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Day 9. Christmas and the Menopause

9 in 10 Women are Never Educated on the Menopause

Coping with the Menopause this Christmas

The Facts

A recent study by UCL has found that over 9 in 10 Women were never taught about the menopause during education, and over 6 in 10 only educated themselves after their symptoms started. It is estimated that there are around 13 million perimenopausal or menopausal women in the UK (1/3 of the entire female population), yet the majority of women about to go through the menopause have no knowledge about it.

While menopause education was introduced to the RSE curriculum in September 2020 for all teenage boys and girls in England, is remains the case that only 1 in 4 women feel prepared for the the menopause with those currently going through perimenopause never having been educated about it.

December can be a stressful time for the best of us, organising Christmas events, managing finances and navigating family dynamics is challenging enough without the added hormone changes and symptoms the menopause can bring. Low mood, anxiety and fatigue can be overwhelming and put added pressure on your mental health this Christmas.

So, what can you do to help yourself this December?

Anxiety & Stress

The idea of the perfect Christmas can put a lot of pressure on you if you are in charge of organising the day. If you have the menopause ‘brain fog‘, planning Christmas and organising the gifts, food, home and events might be a step too much this year. Talk to those you will be spending Christmas with and find ways to take the pressure off. Delegate the festivities and make time for yourself, even if its just 30 minutes each day for some ‘you time’.

Breathing and relaxation exercises have also been found to relieve feelings of stress. Find the technique or exercise that works for you, that you can turn to when things start to feel overwhelming. Knowing you have a coping technique when the anxiety gets bad can relieve some stress in its self, so find what works for you.

Alcohol Intake

Alcohol can trigger symptoms such as hot flushes, and enhance others such as sleep disruption and depression. There is a strong argument for reducing alcohol intake in general, but particularly during the menopause. While the festive season often revolves around being ‘merry’ with a drink, it might be a good idea this year to come up with a plan for December in order to reduce your alcohol intake.

Not only can alcohol worsen hot flushes, but also leads to highly disrupted sleep and therefore increased anxiety and worsened mood.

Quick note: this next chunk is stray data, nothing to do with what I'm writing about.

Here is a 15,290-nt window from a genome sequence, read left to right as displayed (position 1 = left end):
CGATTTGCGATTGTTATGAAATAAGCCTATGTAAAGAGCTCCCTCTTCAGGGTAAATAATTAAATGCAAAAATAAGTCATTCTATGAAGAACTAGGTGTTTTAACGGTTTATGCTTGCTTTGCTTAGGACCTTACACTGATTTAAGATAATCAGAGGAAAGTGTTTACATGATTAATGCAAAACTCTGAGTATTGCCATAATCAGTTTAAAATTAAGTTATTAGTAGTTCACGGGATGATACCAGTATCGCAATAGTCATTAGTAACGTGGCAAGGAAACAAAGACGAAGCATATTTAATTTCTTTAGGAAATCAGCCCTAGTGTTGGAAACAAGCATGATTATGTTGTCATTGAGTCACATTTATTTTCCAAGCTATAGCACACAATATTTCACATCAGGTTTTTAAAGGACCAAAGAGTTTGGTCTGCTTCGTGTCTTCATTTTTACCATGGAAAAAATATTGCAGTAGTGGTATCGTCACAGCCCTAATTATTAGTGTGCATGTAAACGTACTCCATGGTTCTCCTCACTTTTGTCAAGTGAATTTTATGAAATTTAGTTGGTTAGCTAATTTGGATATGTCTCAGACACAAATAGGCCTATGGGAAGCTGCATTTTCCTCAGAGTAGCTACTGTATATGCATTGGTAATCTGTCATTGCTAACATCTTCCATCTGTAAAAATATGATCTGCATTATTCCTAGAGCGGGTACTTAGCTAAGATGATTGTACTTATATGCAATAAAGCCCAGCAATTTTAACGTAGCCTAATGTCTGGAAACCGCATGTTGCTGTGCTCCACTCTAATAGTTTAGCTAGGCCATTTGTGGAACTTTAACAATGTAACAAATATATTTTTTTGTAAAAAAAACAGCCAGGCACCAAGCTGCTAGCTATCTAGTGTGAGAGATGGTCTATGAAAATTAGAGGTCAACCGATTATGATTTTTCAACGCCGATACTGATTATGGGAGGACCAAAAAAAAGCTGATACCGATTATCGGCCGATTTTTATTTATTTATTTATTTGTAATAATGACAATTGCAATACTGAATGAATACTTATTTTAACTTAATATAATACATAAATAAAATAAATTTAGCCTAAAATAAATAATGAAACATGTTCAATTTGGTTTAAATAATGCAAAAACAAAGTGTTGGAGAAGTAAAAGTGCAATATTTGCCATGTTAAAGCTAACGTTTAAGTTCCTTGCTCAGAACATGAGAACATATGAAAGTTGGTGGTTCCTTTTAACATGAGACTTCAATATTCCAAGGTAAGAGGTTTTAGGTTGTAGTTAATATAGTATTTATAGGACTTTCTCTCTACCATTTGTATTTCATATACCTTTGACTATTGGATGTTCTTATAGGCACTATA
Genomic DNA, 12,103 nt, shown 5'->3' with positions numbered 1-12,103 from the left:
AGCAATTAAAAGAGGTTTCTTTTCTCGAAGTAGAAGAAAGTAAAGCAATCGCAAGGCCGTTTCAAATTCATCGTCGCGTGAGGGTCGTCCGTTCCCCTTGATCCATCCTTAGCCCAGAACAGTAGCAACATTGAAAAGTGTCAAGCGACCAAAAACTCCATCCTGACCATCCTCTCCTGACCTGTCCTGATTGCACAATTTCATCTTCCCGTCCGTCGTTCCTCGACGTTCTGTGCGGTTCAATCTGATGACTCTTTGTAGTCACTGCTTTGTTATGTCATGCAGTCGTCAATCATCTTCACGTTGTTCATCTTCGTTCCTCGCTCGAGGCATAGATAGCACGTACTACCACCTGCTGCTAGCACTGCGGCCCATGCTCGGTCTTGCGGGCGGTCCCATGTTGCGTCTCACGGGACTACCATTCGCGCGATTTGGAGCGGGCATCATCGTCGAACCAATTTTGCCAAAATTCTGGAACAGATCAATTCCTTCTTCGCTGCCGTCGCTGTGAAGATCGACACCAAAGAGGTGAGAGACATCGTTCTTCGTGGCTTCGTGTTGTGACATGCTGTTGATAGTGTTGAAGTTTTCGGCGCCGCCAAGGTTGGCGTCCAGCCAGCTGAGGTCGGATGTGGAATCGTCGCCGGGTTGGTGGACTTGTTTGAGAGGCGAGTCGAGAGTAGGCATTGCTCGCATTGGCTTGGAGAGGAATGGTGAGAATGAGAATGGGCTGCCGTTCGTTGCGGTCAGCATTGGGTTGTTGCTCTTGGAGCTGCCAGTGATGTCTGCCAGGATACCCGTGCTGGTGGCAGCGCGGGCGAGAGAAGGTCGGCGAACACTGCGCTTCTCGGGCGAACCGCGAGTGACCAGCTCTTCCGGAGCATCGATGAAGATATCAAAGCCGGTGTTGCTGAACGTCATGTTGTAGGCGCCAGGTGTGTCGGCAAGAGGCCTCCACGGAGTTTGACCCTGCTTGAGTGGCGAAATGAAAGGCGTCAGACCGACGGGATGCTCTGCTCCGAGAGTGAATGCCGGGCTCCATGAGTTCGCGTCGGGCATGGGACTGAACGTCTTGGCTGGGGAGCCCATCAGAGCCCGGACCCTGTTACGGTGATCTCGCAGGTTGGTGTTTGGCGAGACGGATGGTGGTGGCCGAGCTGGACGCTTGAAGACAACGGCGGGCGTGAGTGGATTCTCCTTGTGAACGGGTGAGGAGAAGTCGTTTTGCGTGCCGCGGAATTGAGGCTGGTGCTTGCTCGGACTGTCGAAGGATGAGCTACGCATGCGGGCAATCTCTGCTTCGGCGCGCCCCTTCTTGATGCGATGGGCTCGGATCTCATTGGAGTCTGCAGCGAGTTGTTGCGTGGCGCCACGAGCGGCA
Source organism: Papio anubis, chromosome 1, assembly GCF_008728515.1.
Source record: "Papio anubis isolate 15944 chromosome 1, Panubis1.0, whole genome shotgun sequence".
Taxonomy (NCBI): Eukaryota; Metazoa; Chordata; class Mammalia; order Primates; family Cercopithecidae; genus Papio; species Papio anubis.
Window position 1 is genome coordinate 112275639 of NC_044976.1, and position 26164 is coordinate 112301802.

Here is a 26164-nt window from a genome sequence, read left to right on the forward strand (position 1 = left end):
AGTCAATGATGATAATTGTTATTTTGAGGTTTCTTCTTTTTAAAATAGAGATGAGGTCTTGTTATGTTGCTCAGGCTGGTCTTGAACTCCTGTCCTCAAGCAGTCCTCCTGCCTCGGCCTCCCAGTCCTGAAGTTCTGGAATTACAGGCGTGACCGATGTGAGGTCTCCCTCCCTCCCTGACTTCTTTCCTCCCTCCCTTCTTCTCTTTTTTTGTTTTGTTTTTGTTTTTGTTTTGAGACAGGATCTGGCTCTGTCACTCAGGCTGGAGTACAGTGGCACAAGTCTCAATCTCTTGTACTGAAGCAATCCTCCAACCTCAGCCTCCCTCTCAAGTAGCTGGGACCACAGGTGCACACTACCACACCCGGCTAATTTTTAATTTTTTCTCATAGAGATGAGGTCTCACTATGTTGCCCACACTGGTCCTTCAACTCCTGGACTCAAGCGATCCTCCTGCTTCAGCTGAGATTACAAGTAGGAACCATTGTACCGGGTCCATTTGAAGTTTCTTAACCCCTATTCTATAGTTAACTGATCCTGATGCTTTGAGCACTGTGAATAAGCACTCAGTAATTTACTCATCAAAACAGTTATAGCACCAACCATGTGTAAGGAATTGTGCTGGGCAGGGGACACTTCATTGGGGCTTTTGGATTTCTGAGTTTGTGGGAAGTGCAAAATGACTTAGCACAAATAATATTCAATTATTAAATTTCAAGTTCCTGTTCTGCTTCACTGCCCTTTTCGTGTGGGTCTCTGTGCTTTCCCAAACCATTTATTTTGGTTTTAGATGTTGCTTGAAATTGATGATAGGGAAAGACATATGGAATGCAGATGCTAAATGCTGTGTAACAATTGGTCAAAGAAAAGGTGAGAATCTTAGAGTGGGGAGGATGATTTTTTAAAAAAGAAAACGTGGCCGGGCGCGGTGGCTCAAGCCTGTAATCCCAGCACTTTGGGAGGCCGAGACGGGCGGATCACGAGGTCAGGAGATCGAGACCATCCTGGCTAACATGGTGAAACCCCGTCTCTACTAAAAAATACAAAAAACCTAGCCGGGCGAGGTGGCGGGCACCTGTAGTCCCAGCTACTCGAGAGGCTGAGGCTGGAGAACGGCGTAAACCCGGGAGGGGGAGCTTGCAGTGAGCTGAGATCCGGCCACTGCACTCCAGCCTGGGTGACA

There are plenty of alcohol free alternatives available nowadays, and staying hydrated and sober could help with some of the symptoms mentioned above. Ask yourself if it is worth it – and if you find it helps, it may be worth giving alcohol up for good.

Family & Relationships

Symptoms of the menopause can often put strain on relationships. More than 7 in 10 women surveyed by the Family Law Menopause Project blamed the menopause for the breakdown of their marriage. The added stress of Christmas may increase this strain. So make sure you have a continued conversation with your loved one about what you are going through, how they can help and how you can navigate this time together.

Christmas often means seeing the full extended family, which on its own can often result in increased tensions. Talking to your family about your menopause can help both you and those around you feel more relaxed and have a better understanding of what you are going through. You do not have to feel isolated this Christmas, get rid of the stigma and open up to those around you.

Christmas Finances

Finances can be one of the biggest causes of stress for many families at Christmas, particularly amid a cost of living crisis, so don’t let your existing anxiety symptoms worsen due to the financial pressures of Christmas.

Citizen’s Advice have come up with ten top tips to avoid a Christmas ‘debt hangover’: plan early, prioritise bills, don’t rely on overdrafts or credit, keep things simple, shop around, buy safe, read the small print, do your credit checks, be organised, and start planning for next Christmas.


Declining hormone levels can have significant impacts on your quality of sleep. Feeling tired and drained is only likely to worsen during a busy Christmas period. Maintaining a consistent night-time routine over the festive period can help with falling and staying asleep.

The use of HRT can also improve symptoms such as night sweats, frequent urination and quality of sleep. Speak with your GP about the use of HRT to see if it could be right for you.

Get Support

There is support available if you are struggling with symptoms from the menopause. First and foremost, if you are experiencing symptoms of the menopause, book in to see your GP and talk through your options.

The Menopause Matters website provides up-to-date information, symptoms and treatment options. Treatment options can also be found on the NHS website. You can find your local NHS or private menopause specialist via he British Menopause Society website, or find a talking therapy service via the NHS website.

Listen to the stories of other women, and find out more about other women’s experiences. This is a good reminder that you are not alone. Videos available on the Health Talk website.

There are also a number of charities offering information and support, including Women’s Health Concern, Menopause Matters, Daisy Network (for premature menopause), Menopause Cafe, Queermenopause (for people who identify as LGBTQ+).

For women in the police service, the College of Policing have published specific guidance on addressing the impact of symptoms at work. OscarKilo also have a lot of information on their website including national guidance, action groups, videos and blogs.